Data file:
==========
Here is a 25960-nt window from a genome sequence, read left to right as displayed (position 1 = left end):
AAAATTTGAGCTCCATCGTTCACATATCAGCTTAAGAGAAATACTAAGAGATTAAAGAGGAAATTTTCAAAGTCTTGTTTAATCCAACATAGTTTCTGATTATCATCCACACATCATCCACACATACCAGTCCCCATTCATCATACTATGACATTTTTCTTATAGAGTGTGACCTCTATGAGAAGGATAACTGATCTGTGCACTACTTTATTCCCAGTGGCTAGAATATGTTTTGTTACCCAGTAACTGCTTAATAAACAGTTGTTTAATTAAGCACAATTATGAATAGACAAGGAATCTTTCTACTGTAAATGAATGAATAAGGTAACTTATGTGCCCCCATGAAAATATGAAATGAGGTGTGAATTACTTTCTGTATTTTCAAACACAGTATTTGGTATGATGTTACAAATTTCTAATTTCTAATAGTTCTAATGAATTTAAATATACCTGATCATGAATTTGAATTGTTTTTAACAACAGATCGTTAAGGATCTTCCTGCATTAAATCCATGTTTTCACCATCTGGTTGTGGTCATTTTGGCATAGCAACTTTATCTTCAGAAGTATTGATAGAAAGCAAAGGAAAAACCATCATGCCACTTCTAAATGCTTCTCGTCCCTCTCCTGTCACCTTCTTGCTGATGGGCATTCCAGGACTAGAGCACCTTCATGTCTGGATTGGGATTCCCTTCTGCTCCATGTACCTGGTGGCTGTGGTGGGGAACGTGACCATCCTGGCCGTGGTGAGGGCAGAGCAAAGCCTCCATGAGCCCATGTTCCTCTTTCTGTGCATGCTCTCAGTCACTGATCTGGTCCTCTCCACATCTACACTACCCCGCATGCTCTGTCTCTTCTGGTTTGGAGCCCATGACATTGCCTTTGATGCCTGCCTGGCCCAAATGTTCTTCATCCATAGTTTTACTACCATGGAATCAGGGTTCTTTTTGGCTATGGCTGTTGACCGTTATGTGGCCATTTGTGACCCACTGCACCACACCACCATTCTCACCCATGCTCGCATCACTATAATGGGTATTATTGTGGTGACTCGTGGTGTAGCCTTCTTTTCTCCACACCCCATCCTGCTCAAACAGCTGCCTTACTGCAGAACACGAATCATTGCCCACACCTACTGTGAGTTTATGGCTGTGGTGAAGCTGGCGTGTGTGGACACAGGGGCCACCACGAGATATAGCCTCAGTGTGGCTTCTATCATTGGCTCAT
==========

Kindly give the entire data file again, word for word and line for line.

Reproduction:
Here is a 25960-nt window from a genome sequence, read left to right as displayed (position 1 = left end):
AAAATTTGAGCTCCATCGTTCACATATCAGCTTAAGAGAAATACTAAGAGATTAAAGAGGAAATTTTCAAAGTCTTGTTTAATCCAACATAGTTTCTGATTATCATCCACACATCATCCACACATACCAGTCCCCATTCATCATACTATGACATTTTTCTTATAGAGTGTGACCTCTATGAGAAGGATAACTGATCTGTGCACTACTTTATTCCCAGTGGCTAGAATATGTTTTGTTACCCAGTAACTGCTTAATAAACAGTTGTTTAATTAAGCACAATTATGAATAGACAAGGAATCTTTCTACTGTAAATGAATGAATAAGGTAACTTATGTGCCCCCATGAAAATATGAAATGAGGTGTGAATTACTTTCTGTATTTTCAAACACAGTATTTGGTATGATGTTACAAATTTCTAATTTCTAATAGTTCTAATGAATTTAAATATACCTGATCATGAATTTGAATTGTTTTTAACAACAGATCGTTAAGGATCTTCCTGCATTAAATCCATGTTTTCACCATCTGGTTGTGGTCATTTTGGCATAGCAACTTTATCTTCAGAAGTATTGATAGAAAGCAAAGGAAAAACCATCATGCCACTTCTAAATGCTTCTCGTCCCTCTCCTGTCACCTTCTTGCTGATGGGCATTCCAGGACTAGAGCACCTTCATGTCTGGATTGGGATTCCCTTCTGCTCCATGTACCTGGTGGCTGTGGTGGGGAACGTGACCATCCTGGCCGTGGTGAGGGCAGAGCAAAGCCTCCATGAGCCCATGTTCCTCTTTCTGTGCATGCTCTCAGTCACTGATCTGGTCCTCTCCACATCTACACTACCCCGCATGCTCTGTCTCTTCTGGTTTGGAGCCCATGACATTGCCTTTGATGCCTGCCTGGCCCAAATGTTCTTCATCCATAGTTTTACTACCATGGAATCAGGGTTCTTTTTGGCTATGGCTGTTGACCGTTATGTGGCCATTTGTGACCCACTGCACCACACCACCATTCTCACCCATGCTCGCATCACTATAATGGGTATTATTGTGGTGACTCGTGGTGTAGCCTTCTTTTCTCCACACCCCATCCTGCTCAAACAGCTGCCTTACTGCAGAACACGAATCATTGCCCACACCTACTGTGAGTTTATGGCTGTGGTGAAGCTGGCGTGTGTGGACACAGGGGCCACCACGAGATATAGCCTCAGTGTGGCTTCTATCATTGGCTCAT